• 1/4 cup cilantro leafs
  • 1 cup shallots, cut into thin slices
  • 1/4 cup coconut flakes (desiccated coconut)
  1. Add 1/2 cup of water and the shrimp to pot. Place the pot with the lid on over high heat, bring it to a boil. As soon as the water comes to a full boil, turn the heat off and let the steam finishes the cooking for a couple more minutes. Drain the water and let the shrimp rest until they are cool enough, then peel and de-vein them and set aside.
  2. Peel, seed, and cut the cucumbers into thin slices.
  3. Place a dry wok over low heat, add the coconut flakes and stir constantly until they are evenly brown. Set aside. Wipe the wok clean, add 1 1/2 cups of frying oil and place over medium heat. When the oil is hot, add the shallot slices and fry, stirring occasionally, until brown and crisp. Be careful not to over cook them. Fish out the fried shallots from the pan onto a plate lined with paper towel and set aside.

For the dressing:

  • 1/4 cup fish sauce
  • 3 tablespoons lime juice
  • 2 tablespoon rice vinegar
  • 1 tablespoon palm sugar (white sugar will do just fine, but start with only 1/2 tablespoon)
  • 5 to 10 Thai bird-eye chili, chopped
  1. Nuke the palm sugar (in a bowl in the microwave) for 20 to 30 seconds just to melt it and make it easier to blend with the other ingredients. Then add the fish sauce, stir to blend.
  2. Add lime juice, then rice vinegar. Taste it to see if you need more acidity, if so, add more rice vinegar to taste. Add the chopped chili.
  3. Add the shrimp and cucumber slices to a salad bowl. Reserve a bit of the fried shallots, coconut, and the herbs for garnish. Dump the rest into the salad bowl.
  4. Pour in about 2/3 of the dressing, toss well. Taste it to see if you’d like a bit more dressing, then add more as needed. Sprinkle the reserved shallots, coconut, and herbs and serve.

The perfect beginning to a gin martini dinner. Photo:

4. Duck Noodle Salad. Fig and Cherry puts a Chinese take on cocktail bites with pre-roasted ducks and rice vermicelli. It’s far more interesting than just about anything with greens (absinthe, notwithstanding).

Duck Noodle Salad

Christie subs in turkey, pork or shrimp when she’s not in the mood to chef-handle a pre-roasted duck. Cheers to making life easy.

  • 1 tablespoon each soy sauce, fish sauce, rice wine vinegar, plum sauce, sesame oil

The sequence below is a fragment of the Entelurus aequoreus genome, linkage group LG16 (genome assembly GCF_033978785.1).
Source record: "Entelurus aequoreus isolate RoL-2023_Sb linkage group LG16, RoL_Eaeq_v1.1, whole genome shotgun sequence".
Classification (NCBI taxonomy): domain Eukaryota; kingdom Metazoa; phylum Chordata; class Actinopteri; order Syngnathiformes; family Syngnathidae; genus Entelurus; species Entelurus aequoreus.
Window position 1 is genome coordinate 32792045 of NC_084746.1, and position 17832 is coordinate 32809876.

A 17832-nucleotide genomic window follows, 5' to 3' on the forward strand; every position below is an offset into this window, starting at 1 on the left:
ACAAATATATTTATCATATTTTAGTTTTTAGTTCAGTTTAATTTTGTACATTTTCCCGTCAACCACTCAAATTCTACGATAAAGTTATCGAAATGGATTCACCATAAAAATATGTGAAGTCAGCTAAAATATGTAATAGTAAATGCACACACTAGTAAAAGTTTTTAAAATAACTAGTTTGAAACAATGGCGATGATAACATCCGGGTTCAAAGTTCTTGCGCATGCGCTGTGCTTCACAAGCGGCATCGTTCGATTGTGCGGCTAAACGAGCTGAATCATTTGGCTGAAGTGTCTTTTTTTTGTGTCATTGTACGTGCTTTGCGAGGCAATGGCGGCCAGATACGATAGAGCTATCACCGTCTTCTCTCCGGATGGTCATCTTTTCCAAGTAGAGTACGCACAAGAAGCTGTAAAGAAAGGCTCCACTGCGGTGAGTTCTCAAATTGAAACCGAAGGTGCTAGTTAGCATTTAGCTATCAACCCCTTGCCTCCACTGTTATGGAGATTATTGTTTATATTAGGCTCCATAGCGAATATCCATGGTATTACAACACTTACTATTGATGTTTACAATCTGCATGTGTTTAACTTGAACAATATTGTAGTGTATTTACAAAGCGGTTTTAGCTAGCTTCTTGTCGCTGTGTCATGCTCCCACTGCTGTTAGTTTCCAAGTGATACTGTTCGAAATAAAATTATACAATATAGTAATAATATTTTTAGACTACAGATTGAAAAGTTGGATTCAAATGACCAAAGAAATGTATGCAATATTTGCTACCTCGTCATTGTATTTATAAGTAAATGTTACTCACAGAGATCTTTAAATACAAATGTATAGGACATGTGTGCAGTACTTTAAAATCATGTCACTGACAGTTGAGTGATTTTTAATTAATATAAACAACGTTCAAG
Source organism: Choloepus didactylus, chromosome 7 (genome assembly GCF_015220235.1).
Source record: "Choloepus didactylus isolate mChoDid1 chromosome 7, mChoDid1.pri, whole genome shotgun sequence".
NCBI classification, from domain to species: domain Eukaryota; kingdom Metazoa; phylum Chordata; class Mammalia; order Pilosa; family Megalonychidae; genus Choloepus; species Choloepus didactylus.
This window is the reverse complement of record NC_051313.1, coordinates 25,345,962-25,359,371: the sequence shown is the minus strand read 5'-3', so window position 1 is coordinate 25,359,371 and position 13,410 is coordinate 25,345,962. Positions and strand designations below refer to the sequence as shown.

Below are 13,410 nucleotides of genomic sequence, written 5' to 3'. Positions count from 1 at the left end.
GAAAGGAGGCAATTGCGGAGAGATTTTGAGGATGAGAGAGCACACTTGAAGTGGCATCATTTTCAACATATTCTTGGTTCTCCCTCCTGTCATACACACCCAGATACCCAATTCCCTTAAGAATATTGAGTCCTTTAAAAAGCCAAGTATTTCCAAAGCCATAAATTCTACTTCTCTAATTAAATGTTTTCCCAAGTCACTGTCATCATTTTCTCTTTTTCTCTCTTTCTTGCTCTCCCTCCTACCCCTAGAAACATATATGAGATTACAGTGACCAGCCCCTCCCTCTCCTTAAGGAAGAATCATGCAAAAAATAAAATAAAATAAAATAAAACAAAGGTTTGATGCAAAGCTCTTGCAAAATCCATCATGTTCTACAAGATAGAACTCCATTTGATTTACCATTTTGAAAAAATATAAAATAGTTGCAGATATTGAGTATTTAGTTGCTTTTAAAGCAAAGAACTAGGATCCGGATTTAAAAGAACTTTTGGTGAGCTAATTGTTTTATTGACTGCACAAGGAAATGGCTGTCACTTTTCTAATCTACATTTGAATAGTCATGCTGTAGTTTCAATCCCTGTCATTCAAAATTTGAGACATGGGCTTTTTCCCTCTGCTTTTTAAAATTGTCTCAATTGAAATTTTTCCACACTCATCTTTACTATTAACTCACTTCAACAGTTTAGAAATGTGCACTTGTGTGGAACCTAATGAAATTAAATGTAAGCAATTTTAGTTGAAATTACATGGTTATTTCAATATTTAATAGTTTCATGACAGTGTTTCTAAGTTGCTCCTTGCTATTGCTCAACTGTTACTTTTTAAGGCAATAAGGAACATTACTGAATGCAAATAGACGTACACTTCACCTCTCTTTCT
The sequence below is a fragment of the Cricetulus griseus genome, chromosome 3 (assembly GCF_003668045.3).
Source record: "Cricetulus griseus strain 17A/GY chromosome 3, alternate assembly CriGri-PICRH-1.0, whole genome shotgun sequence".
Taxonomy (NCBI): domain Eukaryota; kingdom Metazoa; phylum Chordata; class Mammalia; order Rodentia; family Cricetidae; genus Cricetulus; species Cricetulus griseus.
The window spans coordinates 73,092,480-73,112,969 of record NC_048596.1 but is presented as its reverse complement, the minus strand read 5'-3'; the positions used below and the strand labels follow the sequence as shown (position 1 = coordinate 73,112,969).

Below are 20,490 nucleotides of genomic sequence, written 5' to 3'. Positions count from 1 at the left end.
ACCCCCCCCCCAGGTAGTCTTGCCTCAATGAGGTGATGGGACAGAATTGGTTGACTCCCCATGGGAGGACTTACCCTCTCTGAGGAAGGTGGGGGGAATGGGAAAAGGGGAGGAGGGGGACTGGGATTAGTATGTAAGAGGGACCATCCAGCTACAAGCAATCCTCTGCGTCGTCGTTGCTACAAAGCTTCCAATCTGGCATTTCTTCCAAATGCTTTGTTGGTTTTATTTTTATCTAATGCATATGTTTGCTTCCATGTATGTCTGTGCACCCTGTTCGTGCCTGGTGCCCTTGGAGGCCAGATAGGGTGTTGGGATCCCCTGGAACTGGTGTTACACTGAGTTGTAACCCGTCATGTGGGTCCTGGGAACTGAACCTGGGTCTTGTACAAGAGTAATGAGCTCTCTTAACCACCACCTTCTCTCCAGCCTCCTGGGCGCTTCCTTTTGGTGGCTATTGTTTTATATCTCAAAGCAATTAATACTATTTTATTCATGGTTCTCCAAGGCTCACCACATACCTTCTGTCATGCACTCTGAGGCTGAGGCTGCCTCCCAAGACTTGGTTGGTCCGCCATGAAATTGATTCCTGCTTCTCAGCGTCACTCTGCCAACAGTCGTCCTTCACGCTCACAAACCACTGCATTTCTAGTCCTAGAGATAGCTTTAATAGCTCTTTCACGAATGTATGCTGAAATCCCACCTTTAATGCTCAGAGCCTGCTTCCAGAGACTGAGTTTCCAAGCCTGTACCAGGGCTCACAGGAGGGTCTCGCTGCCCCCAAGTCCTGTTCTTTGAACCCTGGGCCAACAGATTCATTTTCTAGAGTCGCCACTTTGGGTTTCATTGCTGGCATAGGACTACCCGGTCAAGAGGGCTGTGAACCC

• 1 to 2 tablespoons hot chili sauce, to taste
  • 2 tablespoons peanut oil
  • 1 lime, juiced
  • 100 grams rice vermicelli
  • Half Chinese roast duck, meat removed from bones and shredded
  • Handful each mint, coriander (cilantro), snow peas (mangetout), finely sliced
  • 2 spring onions (scallions), finely sliced on the diagonal
  • 2 large handfuls bean sprouts
  • Fried shallots, to garnish
  1. Whisk together all the dressing ingredients in a small bowl and set aside.
  2. Soak the rice vermicelli in boiled water for 2 minutes or until tender. Drain and rinse under cold water. Drain again and place in a large bowl.
  3. Add the remaining salad ingredients. Pour over the dressing and mix gently to combine.
  4. Divide between plates and serve garnished with the fried shallots.

Something this spicy needs a nice coolant. We're thinking Yuri Kato's Yuzu Julep. Photo:

5. Salmon Salad with Parsley and Capers. This is an easy go-to from Martha Stewart so you know it does the job. We love the Greek flavor and extra time it gives us to properly hand-craft a drink.

Salmon Salad with Parsley and Capers

An easy go-to salad with Mediterranean appeal courtesy of Martha Stewart. We’re loving it with Joseph Cassidy’s Up Your Kilt … for Ladies.

  • 1/2 small red onion, thinly sliced
  • 2 tablespoons red wine vinegar
  • 3 tablespoons chopped capers
  • 2 tablespoons olive oil
  • 1/2 teaspoon coarse salt
  • 3 6-ounce fillets simple poached salmon
  • 1/2 cup parsley
  1. Combine first five ingredients in a bowl. Let stand 10 minutes. Add salmon and parsley.

Sure, you save your scotch for steak, but we like it mixed into a sexy new cocktail and served with this flavorful salmon salad. Photo: